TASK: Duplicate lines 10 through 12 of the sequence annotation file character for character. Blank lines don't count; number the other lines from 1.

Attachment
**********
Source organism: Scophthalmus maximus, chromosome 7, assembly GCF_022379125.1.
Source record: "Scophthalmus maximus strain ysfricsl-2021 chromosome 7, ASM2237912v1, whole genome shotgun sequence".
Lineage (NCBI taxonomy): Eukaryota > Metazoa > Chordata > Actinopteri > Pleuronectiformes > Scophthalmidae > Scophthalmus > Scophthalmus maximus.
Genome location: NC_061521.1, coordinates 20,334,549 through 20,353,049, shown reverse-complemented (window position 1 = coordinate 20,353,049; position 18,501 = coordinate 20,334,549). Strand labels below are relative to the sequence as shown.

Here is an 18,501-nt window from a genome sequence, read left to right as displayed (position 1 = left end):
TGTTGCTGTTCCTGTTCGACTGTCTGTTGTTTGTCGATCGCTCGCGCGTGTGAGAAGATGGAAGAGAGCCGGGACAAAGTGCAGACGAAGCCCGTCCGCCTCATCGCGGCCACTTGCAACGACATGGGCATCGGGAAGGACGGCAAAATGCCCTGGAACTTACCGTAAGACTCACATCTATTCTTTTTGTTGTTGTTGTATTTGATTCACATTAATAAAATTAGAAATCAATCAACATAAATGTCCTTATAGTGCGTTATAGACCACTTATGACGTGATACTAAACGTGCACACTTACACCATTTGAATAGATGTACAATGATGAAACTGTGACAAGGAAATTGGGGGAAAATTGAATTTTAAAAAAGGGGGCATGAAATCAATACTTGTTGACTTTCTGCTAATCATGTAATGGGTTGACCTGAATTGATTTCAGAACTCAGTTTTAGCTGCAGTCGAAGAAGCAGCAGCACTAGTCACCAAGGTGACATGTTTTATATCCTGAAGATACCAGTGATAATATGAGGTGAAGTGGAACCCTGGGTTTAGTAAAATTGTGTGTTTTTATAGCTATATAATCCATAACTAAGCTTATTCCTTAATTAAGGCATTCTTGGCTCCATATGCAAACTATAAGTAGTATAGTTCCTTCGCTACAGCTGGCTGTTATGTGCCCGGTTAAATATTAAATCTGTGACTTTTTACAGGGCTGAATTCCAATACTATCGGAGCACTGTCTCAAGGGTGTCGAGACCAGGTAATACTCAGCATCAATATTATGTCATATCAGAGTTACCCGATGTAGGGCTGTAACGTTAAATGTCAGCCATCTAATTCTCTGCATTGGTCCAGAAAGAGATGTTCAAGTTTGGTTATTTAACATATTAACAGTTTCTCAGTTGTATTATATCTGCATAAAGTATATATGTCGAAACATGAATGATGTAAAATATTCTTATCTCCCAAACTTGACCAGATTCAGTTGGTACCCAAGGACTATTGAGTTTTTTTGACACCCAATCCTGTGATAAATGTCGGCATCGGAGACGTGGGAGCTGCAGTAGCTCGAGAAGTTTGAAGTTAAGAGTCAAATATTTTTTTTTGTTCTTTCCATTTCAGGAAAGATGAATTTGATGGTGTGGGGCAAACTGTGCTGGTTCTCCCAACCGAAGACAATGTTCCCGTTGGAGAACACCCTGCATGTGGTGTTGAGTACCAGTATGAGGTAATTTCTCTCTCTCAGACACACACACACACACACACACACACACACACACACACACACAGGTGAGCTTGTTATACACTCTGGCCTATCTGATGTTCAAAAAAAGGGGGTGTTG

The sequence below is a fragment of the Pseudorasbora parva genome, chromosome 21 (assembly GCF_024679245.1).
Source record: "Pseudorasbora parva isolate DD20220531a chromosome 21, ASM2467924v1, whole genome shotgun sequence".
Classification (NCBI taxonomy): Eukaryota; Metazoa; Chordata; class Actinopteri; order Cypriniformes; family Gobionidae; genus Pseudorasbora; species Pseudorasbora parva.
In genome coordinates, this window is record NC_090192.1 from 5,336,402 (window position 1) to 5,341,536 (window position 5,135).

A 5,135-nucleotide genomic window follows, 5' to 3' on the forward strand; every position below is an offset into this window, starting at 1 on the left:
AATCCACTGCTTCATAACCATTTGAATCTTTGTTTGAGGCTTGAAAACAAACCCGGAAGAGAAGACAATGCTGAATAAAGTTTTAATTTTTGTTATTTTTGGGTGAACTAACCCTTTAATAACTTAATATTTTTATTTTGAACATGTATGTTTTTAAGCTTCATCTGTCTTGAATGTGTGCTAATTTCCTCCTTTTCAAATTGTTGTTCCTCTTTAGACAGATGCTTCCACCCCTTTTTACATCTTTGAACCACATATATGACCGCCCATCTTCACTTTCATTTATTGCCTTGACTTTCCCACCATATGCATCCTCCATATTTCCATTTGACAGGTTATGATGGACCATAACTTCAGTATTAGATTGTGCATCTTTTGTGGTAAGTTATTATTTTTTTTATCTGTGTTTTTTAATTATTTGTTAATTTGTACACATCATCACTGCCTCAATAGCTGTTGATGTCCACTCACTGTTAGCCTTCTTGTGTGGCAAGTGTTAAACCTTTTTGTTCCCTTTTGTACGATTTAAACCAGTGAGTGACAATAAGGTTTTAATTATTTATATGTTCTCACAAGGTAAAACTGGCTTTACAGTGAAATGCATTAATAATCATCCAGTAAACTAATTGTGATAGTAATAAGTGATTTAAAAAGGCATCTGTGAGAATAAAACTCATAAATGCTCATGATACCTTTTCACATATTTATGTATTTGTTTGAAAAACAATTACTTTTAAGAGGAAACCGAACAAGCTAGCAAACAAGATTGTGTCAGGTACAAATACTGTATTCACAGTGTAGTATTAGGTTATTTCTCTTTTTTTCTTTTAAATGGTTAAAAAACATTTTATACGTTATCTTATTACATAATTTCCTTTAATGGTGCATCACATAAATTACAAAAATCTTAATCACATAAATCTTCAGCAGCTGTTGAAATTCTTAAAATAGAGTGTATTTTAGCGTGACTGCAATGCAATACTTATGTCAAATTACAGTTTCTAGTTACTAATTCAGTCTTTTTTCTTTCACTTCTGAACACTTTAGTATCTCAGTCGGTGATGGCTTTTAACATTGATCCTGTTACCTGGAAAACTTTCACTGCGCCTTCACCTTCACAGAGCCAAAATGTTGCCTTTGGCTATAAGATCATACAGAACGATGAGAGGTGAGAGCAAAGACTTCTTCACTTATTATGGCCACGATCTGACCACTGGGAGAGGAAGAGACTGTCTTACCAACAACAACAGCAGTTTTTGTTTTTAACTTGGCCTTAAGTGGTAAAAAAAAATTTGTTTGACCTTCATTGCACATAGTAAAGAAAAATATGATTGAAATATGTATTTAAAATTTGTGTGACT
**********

In genome coordinates, this window is record NC_090192.1 from 5,336,402 (window position 1) to 5,341,536 (window position 5,135).

A 5,135-nucleotide genomic window follows, 5' to 3' on the forward strand; every position below is an offset into this window, starting at 1 on the left:
AATCCACTGCTTCATAACCATTTGAATCTTTGTTTGAGGCTTGAAAACAAACCCGGAAGAGAAGACAATGCTGAATAAAGTTTTAATTTTTGTTATTTTTGGGTGAACTAACCCTTTAATAACTTAATATTTTTATTTTGAACATGTATGTTTTTAAGCTTCATCTGTCTTGAATGTGTGCTAATTTCCTCCTTTTCAAATTGTTGTTCCTCTTTAGACAGATGCTTCCACCCCTTTTTACATCTTTGAACCACATATATGACCGCCCATCTTCACTTTCATTTATTGCCTTGACTTTCCCACCATATGCATCCTCCATATTTCCATTTGACAGGTTATGATGGACCATAACTTCAGTATTAGATTGTGCATCTTTTGTGGTAAGTTATTATTTTTTTTATCTGTGTTTTTTAATTATTTGTTAATTTGTACACATCATCACTGCCTCAATAGCTGTTGATGTCCACTCACTGTTAGCCTTCTTGTGTGGCAAGTGTTAAACCTTTTTGTTCCCTTTTGTACGATTTAAACCAGTGAGTGACAATAAGGTTTTAATTATTTATATGTTCTCACAAGGTAAAACTGGCTTTACAGTGAAATGCATTAATAATCATCCAGTAAACTAATTGTGATAGTAATAAGTGATTTAAAAAGGCATCTGTGAGAATAAAACTCATAAATGCTCATGATACCTTTTCACATATTTATGTATTTGTTTGAAAAACAATTACTTTTAAGAGGAAACCGAACAAGCTAGCAAACAAGATTGTGTCAGGTACAAATACTGTATTCACAGTGTAGTATTAGGTTATTTCTCTTTTTTTCTTTTAAATGGTTAAAAAACATTTTATACGTTATCTTATTACATAATTTCCTTTAATGGTGCATCACATAAATTACAAAAATCTTAATCACATAAATCTTCAGCAGCTGTTGAAATTCTTAAAATAGAGTGTATTTTAGCGTGACTGCAATGCAATACTTATGTCAAATTACAGTTTCTAGTTACTAATTCAGTCTTTTTTCTTTCACTTCTGAACACTTTAGTATCTCAGTCGGTGATGGCTTTTAACATTGATCCTGTTACCTGGAAAACTTTCACTGCGCCTTCACCTTCACAGAGCCAAAATGTTGCCTTTGGCTATAAGATCATACAGAACGATGAGAGGTGAGAGCAAAGACTTCTTCACTTATTATGGCCACGATCTGACCACTGGGAGAGGAAGAGACTGTCTTACCAACAACAACAGCAGTTTTTGTTTTTAACTTGGCCTTAAGTGGTAAAAAAAAATTTGTTTGACCTTCATTGCACATAGTAAAGAAAAATATGATTGAAATATGTATTTAAAATTTGTGTGACT